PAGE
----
3) Speed work/VO2 max training. Marathon training doesn't require a lot of this type of training, but a little goes a long way. One of my favourite speed workouts for marathon training is one done by a number of the top Kenyan runners, including former world record holder Paul Tergat and current Olympic Champion Sammy Wanjiru. Here's how it goes, you warm up with an easy 15-20 minute jog and then alternate repetitions of 60 seconds at a fast pace, followed by 60 seconds of jogging, and then finished with 15-20 minutes of jogging to cool down. Elite runners like those mentioned above would go for 20 or 25 1 minute repetitions of fast running, for myself and most mortals, I think 10-15 reps will suffice. If you really want to add to the challenge of this workout, try not to let the pace slow down too much during the rest jogs after each fast rep. This workout helps build leg strength, neuro-muscular coordination, and VO2 max.

4) Easy runs: The 3 types of training mentioned above are very demanding workouts and neither should be done more often than once a week. You could probably get away with doing each type of workout just once every 2 weeks. So, what to do the rest of the time? Sorry, reclining on your sofa isn't an option. The answer is easy runs, daily runs of 40-90 minutes ( depending on your goals and experience ) at a very easy conversational pace. Many runners are confused by how fast to run on these runs, some like to use heart rate monitors and stay within a certain percentage of maximum heart rate. Personally, I don't think it needs to be too precise, just make sure that you're relaxed and not pushing the pace at all. Save that for the above 3 types of workouts. Easy runs should be just that, easy physically and mentally and when in doubt, go slower. This will allow you to recover properly and put your best effort into your harder workouts while reducing the risk of injury and overtraining.Easy runs also help teach your body to burn fat for fuel as opposed to glycogen. Glycogen stores in your body are limited and running low on glycogen results in teh dreaded "wall" that marathoner hear about so much. Keeping your easy and many of your long runs at a comfortable pace will teach your muscles to burn fat, preserve glycogen and help delay the dreaded wall.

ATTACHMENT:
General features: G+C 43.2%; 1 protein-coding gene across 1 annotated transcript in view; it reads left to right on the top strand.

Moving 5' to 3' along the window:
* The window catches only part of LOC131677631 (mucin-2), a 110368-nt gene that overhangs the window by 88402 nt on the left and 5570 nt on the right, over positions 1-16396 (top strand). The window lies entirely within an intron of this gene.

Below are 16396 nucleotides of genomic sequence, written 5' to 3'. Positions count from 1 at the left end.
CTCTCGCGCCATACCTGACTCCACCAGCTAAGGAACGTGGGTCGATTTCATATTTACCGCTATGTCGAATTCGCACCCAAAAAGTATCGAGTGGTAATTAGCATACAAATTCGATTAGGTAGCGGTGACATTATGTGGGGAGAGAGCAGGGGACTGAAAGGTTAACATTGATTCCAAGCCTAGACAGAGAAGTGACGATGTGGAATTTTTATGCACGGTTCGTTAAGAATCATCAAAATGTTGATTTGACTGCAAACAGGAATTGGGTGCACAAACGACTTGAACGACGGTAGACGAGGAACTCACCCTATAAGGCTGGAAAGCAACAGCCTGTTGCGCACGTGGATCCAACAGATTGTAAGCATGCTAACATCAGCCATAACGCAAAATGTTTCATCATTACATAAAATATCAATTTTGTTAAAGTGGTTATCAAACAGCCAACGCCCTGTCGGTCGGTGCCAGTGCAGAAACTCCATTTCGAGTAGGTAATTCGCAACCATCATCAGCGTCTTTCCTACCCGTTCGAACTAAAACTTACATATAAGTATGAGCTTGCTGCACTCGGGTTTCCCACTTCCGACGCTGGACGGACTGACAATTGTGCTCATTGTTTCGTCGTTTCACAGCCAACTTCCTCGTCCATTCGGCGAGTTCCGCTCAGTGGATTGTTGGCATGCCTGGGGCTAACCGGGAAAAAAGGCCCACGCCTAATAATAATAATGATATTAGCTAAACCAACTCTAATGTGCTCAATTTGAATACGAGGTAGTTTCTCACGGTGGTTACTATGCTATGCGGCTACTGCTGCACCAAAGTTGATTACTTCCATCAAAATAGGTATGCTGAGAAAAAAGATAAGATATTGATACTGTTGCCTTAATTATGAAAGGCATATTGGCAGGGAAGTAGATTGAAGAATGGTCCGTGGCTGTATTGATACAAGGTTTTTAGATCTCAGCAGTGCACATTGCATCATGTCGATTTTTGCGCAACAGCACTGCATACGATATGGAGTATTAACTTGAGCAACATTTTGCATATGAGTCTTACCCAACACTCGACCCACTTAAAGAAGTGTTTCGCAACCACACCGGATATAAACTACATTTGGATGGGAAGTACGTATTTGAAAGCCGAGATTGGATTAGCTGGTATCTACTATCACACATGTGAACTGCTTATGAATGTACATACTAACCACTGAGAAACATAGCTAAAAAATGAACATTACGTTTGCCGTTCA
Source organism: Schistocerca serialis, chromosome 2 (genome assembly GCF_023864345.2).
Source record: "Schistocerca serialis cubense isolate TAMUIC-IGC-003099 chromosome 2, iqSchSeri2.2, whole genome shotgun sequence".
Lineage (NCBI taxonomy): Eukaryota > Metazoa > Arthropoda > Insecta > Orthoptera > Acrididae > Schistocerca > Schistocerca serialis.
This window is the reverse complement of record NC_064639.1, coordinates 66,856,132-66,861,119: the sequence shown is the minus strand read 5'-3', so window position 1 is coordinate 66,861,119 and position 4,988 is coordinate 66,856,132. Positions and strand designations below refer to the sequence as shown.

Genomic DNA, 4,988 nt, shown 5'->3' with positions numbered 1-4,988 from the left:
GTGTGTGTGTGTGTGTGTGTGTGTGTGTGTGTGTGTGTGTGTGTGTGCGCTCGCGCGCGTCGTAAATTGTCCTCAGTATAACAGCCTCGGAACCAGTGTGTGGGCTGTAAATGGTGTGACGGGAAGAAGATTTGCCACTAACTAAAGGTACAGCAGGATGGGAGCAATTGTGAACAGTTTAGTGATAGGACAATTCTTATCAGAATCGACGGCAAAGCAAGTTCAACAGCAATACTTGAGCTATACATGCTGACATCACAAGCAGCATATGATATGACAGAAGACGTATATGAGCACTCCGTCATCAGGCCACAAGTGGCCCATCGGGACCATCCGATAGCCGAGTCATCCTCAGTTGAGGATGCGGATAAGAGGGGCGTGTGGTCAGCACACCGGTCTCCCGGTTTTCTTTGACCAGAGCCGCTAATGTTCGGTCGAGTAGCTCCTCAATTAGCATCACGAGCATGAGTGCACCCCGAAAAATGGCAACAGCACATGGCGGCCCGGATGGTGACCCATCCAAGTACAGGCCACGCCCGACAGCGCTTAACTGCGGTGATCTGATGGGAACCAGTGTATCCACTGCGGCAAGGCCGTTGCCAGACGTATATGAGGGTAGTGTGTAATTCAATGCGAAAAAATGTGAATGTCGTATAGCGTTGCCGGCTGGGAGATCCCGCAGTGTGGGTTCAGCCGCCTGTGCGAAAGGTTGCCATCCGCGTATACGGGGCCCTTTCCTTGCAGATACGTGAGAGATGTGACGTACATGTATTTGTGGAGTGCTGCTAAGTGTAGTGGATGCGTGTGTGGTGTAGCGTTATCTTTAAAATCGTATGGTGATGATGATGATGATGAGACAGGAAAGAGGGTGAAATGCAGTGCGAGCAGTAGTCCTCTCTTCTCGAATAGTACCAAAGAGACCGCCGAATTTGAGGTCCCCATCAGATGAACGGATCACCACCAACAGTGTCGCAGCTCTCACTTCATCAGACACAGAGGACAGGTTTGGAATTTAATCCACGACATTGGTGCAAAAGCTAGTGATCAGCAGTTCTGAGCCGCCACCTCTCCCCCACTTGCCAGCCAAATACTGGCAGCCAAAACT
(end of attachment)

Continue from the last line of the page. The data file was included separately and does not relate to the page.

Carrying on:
So, having said all that, how do we set up a training program to include all of these elements? I like to have at least 2 days between hard workouts and to alternate the different types of long runs in each week so a sample 2 week plan would look as follows :

Week 1

Mon- easy run

Tues- Stamina run 20-45 min at 20-30 seconds per mile faster than marathon pace

Wed- easy run

Thu- easy run

Fri- speed workout 10-15 reps of 1 min fast, 1 min slow